Eyja Margrét Brynjarsdóttir: Is Philosophy Misogynistic?
Philosophy deviates from other humanistic disciplines by its low proportion of women. Because of this, philosophy has sometimes been claimed to be misogynistic. Such a proposition can mean various things: for example that something about the philosophical community has a deterring effect on women, that philosophers are disproportionately liable to act in misogynistic ways, that the methods of philosophy are less suitable for women than for men, or that philosophy as a discipline is inherently misogynistic. In this paper, I consider in what ways philosophy can be considered misogynistic, mainly with the aim of finding the sources of the low numbers of women in philosophy in hope of finding ways to alleviate the problem. I reject the idea that philosophy is inherently misogynistic but mention several factors that contribute to deterring women from practicing philosophy and make it difficult for them to get their bearings within the field.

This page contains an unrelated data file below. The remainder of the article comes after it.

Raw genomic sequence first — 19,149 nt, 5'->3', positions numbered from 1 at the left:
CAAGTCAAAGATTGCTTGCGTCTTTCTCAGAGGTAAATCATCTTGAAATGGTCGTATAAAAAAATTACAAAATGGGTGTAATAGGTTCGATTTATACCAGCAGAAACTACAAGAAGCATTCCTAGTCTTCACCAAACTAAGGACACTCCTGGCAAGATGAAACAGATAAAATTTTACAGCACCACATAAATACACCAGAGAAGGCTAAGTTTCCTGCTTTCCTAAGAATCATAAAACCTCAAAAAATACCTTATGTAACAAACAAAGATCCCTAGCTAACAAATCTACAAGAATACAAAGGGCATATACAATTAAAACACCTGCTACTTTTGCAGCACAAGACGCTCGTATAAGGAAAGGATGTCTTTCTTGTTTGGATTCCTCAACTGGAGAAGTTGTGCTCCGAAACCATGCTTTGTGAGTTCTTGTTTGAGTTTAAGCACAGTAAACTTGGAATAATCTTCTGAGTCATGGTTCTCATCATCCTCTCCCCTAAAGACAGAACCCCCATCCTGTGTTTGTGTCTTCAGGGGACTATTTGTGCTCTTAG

Keywords: philosophy, women, misogyny, methodology, equal rights